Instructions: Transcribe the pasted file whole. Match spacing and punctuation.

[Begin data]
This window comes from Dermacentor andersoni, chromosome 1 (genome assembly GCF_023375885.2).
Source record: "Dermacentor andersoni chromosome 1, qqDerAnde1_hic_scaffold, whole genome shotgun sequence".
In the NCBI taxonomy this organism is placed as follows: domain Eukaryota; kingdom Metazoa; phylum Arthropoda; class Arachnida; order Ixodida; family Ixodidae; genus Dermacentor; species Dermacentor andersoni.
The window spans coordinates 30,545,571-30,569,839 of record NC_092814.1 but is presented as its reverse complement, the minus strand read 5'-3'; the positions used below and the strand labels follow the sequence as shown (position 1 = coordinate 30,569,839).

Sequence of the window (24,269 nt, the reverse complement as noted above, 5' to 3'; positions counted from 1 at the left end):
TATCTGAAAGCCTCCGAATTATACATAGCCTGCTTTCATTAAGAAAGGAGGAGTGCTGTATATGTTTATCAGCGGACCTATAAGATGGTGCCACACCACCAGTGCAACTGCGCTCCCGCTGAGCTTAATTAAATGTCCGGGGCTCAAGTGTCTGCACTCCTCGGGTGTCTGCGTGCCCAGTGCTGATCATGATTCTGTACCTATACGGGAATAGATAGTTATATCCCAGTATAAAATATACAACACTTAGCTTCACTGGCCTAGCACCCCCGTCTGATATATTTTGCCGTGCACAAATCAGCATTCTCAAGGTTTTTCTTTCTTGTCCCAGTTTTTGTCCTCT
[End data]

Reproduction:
This window comes from Dermacentor andersoni, chromosome 1 (genome assembly GCF_023375885.2).
Source record: "Dermacentor andersoni chromosome 1, qqDerAnde1_hic_scaffold, whole genome shotgun sequence".
In the NCBI taxonomy this organism is placed as follows: domain Eukaryota; kingdom Metazoa; phylum Arthropoda; class Arachnida; order Ixodida; family Ixodidae; genus Dermacentor; species Dermacentor andersoni.
The window spans coordinates 30,545,571-30,569,839 of record NC_092814.1 but is presented as its reverse complement, the minus strand read 5'-3'; the positions used below and the strand labels follow the sequence as shown (position 1 = coordinate 30,569,839).

Sequence of the window (24,269 nt, the reverse complement as noted above, 5' to 3'; positions counted from 1 at the left end):
TATCTGAAAGCCTCCGAATTATACATAGCCTGCTTTCATTAAGAAAGGAGGAGTGCTGTATATGTTTATCAGCGGACCTATAAGATGGTGCCACACCACCAGTGCAACTGCGCTCCCGCTGAGCTTAATTAAATGTCCGGGGCTCAAGTGTCTGCACTCCTCGGGTGTCTGCGTGCCCAGTGCTGATCATGATTCTGTACCTATACGGGAATAGATAGTTATATCCCAGTATAAAATATACAACACTTAGCTTCACTGGCCTAGCACCCCCGTCTGATATATTTTGCCGTGCACAAATCAGCATTCTCAAGGTTTTTCTTTCTTGTCCCAGTTTTTGTCCTCT